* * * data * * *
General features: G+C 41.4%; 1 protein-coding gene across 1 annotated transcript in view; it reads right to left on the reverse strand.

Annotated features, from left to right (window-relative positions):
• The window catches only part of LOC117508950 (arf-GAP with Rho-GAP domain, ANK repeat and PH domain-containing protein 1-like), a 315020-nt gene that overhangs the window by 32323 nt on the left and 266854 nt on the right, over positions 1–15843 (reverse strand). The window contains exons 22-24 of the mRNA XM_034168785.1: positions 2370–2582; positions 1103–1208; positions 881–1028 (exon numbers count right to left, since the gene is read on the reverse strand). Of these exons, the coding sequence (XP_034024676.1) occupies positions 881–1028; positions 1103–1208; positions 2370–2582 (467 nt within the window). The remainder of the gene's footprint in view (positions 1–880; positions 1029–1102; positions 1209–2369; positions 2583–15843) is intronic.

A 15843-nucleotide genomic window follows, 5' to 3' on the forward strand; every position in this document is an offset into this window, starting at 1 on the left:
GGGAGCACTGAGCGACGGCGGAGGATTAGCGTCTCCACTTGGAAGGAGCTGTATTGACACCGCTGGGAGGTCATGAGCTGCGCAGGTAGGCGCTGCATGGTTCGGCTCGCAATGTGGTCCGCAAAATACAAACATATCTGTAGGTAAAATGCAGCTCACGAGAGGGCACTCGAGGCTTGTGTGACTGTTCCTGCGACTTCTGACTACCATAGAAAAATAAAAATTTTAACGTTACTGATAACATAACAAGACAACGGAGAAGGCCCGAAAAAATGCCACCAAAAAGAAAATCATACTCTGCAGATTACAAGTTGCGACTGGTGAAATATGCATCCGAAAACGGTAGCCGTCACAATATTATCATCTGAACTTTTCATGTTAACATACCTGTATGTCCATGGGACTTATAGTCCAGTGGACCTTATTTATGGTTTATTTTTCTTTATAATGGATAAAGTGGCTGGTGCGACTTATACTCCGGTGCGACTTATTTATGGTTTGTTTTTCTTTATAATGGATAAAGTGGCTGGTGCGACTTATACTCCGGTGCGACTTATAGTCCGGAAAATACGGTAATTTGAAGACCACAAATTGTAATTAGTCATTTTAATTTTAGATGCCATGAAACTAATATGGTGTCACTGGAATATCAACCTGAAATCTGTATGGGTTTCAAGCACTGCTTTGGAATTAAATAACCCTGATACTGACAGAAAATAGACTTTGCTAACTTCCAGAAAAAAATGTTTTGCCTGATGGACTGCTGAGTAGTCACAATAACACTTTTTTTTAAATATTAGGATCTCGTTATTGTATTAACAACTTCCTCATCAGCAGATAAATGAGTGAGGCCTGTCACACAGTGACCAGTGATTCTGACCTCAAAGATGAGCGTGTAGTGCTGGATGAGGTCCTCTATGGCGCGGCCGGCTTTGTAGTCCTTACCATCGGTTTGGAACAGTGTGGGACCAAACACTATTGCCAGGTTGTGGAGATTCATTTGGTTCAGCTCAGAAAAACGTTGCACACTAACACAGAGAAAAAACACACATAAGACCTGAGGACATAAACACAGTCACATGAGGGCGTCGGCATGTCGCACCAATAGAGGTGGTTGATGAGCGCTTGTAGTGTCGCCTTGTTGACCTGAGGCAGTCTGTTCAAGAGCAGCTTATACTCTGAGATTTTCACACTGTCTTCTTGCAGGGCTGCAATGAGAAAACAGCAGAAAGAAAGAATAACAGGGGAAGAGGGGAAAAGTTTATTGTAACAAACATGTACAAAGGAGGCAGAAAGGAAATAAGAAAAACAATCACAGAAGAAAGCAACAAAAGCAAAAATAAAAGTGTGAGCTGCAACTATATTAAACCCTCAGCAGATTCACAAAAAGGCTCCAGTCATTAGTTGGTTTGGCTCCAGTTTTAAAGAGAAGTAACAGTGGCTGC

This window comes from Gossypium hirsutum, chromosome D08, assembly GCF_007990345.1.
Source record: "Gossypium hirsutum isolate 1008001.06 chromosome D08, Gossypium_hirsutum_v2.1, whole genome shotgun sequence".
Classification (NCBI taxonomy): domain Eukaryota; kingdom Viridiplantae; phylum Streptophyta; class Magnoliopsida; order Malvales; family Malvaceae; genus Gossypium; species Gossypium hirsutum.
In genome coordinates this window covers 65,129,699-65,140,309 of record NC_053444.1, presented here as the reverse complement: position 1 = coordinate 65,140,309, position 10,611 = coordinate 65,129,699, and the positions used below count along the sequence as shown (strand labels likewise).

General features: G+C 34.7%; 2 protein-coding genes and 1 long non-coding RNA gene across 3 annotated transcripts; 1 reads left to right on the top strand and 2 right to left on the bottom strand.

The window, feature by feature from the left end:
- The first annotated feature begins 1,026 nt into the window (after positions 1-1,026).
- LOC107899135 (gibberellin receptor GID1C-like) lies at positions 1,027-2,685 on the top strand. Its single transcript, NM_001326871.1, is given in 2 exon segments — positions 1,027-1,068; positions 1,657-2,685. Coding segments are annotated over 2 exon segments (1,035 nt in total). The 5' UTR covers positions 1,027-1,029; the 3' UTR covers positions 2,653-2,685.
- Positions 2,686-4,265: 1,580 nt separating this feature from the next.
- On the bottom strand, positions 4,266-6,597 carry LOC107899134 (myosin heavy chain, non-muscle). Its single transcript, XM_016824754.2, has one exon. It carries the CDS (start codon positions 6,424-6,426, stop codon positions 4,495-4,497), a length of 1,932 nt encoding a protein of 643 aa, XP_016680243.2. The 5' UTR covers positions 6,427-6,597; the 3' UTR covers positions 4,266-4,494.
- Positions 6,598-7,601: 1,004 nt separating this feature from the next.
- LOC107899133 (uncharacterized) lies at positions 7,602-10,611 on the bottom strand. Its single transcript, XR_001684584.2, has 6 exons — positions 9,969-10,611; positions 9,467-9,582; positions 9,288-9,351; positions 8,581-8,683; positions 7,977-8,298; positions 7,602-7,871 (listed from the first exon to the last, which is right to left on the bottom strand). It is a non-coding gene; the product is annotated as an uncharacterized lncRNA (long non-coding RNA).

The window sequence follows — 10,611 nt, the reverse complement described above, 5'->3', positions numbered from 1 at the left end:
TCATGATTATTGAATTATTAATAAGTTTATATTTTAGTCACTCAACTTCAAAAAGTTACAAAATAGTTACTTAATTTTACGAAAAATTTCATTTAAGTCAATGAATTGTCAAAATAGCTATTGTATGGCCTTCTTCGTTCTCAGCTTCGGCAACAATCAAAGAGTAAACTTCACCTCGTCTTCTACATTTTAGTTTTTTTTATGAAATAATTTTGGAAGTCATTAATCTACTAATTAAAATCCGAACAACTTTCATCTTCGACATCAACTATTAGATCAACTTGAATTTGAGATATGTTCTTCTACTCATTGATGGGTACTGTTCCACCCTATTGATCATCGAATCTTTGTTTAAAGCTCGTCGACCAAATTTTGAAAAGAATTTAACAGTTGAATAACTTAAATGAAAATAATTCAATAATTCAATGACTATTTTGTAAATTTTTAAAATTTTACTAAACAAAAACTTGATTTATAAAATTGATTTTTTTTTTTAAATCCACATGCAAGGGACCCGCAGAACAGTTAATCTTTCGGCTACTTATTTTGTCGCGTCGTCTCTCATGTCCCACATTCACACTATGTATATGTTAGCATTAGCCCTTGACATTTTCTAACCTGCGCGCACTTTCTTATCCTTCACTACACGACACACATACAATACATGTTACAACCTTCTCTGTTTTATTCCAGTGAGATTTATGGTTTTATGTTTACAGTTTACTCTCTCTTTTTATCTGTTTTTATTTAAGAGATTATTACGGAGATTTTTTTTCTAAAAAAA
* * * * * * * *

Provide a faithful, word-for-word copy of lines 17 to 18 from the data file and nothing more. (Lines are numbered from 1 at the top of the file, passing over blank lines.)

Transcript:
- LOC107899133 (uncharacterized) lies at positions 7,602-10,611 on the bottom strand. Its single transcript, XR_001684584.2, has 6 exons — positions 9,969-10,611; positions 9,467-9,582; positions 9,288-9,351; positions 8,581-8,683; positions 7,977-8,298; positions 7,602-7,871 (listed from the first exon to the last, which is right to left on the bottom strand). It is a non-coding gene; the product is annotated as an uncharacterized lncRNA (long non-coding RNA).

The window sequence follows — 10,611 nt, the reverse complement described above, 5'->3', positions numbered from 1 at the left end: